PITTSBURGH - January 29, 2021 – Black History Month serves as a reminder and celebration of the heritage, adversity, triumphs, achievements and contributions of African Americans in our country. This year, Buchanan Ingersoll & Rooney is adopting the theme of “Black HERstory,” where we will stand together to honor the many accomplishments of Black women throughout history. Below are a number of ways we will be celebrating:
On February 10, Buchanan is hosting a virtual CLE conversation with Paulette Brown, the first African American Woman President of the American Bar Association. Lloyd Freeman, the firm's Chief Diversity & Inclusion Officer, will serve as the moderator. We will explore Paulette's HERstory - her historic rise to the top of the ABA; her career journey from in-house counsel to Municipal Court Judge to private practice at a major law firm; and the many glass ceilings she shattered along the way.
Buchanan will be hosting another virtual conversation on February 23, entitled “Courageous Conversations: Black Hairstyles in the Workplace.” Lloyd Freeman will host the conversation with Professor D. Wendy Greene to examine the law and effects of racial discrimination against African descendants’ natural hair in the workplace. The two will discuss the “invisible harms” and other negative impacts caused by race-based natural hair discrimination.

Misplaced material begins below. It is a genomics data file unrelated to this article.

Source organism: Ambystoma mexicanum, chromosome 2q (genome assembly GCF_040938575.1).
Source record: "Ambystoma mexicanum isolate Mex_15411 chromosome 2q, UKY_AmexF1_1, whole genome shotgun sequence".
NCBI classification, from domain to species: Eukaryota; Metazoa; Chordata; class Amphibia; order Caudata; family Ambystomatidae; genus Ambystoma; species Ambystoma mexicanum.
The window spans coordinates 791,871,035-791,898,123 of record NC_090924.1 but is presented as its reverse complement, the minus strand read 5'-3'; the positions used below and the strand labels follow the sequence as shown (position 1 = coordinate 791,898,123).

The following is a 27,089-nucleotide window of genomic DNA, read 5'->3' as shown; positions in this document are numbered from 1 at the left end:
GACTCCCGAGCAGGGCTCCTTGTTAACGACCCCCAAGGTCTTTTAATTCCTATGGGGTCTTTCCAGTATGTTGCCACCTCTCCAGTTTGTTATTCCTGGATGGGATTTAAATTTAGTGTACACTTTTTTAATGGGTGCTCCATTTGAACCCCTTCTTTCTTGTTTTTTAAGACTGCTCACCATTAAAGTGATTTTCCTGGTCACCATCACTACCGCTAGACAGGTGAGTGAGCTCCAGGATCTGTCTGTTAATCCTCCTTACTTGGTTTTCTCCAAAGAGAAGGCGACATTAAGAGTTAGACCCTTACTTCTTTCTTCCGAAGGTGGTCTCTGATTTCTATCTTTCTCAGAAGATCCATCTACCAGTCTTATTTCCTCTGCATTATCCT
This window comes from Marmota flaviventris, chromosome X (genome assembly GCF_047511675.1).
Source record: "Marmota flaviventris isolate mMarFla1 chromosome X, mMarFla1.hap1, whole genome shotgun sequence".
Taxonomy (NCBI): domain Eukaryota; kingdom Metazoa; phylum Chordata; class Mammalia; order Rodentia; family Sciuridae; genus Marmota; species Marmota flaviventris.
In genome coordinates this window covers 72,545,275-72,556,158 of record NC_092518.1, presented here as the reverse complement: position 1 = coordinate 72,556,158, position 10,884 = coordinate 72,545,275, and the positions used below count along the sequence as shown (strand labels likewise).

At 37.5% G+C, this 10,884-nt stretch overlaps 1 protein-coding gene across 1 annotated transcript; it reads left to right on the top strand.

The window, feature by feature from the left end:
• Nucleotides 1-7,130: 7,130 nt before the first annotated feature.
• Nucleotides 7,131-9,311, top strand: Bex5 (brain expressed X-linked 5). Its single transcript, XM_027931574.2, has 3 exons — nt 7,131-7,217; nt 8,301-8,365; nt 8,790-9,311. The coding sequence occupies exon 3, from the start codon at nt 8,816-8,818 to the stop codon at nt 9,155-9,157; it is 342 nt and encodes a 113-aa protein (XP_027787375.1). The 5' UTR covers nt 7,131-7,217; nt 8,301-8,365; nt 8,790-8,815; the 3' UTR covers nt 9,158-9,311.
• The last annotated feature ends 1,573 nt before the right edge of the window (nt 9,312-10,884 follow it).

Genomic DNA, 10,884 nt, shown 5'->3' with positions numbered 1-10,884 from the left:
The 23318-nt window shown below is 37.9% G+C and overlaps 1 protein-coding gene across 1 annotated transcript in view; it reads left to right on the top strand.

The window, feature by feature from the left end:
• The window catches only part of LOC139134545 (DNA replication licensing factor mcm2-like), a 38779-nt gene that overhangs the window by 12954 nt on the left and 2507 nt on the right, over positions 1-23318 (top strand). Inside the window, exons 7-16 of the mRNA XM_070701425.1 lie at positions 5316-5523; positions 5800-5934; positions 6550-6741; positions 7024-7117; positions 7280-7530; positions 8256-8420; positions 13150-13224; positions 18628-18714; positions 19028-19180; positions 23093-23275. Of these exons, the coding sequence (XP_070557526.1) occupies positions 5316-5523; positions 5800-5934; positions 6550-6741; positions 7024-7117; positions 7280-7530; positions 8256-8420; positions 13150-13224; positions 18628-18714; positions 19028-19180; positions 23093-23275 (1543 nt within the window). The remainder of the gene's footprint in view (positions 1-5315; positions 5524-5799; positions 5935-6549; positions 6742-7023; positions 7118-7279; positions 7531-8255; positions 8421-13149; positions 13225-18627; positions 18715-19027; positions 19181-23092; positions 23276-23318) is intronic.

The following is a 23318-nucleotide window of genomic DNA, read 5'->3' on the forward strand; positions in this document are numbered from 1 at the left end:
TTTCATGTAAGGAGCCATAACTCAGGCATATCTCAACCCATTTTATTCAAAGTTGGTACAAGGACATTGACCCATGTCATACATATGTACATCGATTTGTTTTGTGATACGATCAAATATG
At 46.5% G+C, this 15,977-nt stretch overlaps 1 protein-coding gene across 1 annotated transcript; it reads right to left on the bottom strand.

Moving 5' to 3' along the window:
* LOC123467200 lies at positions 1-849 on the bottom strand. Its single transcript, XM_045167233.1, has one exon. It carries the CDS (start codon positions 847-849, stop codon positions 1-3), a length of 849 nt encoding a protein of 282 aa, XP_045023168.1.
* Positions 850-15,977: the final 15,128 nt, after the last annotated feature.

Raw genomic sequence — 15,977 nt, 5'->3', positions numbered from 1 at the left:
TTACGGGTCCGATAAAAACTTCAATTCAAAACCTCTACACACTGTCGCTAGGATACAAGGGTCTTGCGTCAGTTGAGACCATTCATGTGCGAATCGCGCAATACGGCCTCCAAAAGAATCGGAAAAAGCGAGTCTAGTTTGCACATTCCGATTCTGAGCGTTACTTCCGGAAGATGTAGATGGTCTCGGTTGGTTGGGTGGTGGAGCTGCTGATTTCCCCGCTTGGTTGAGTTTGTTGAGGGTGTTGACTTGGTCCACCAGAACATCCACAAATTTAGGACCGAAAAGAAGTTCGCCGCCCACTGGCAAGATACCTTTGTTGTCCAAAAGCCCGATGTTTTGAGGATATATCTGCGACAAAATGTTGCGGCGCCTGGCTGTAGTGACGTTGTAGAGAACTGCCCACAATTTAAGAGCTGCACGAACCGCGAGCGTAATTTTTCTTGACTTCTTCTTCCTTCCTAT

In partnership with Drexel University’s Thomas Kline School of Law and Spelman College, Buchanan will be awarding a scholarship to an aspiring black female attorney as part of the newly-established 3+3 Program. Under this program, students can earn their undergraduate degree and J.D. in six years.
The firm is encouraging colleagues and their families to watch the powerful documentary, Tell Them We Are Rising, which chronicles the rise, influence and evolution of America’s Historically Black Colleges and Universities (HBCUs). Additionally, we are also recommending colleagues listen to The New York Times Magazine podcast, 1619 Project. This Pulitzer Prize winning audio series, created by journalist Nikole Hannah Jones aims to reframe the country’s history by placing the consequences of slavery and the contributions of Black Americans at the center of our national narrative.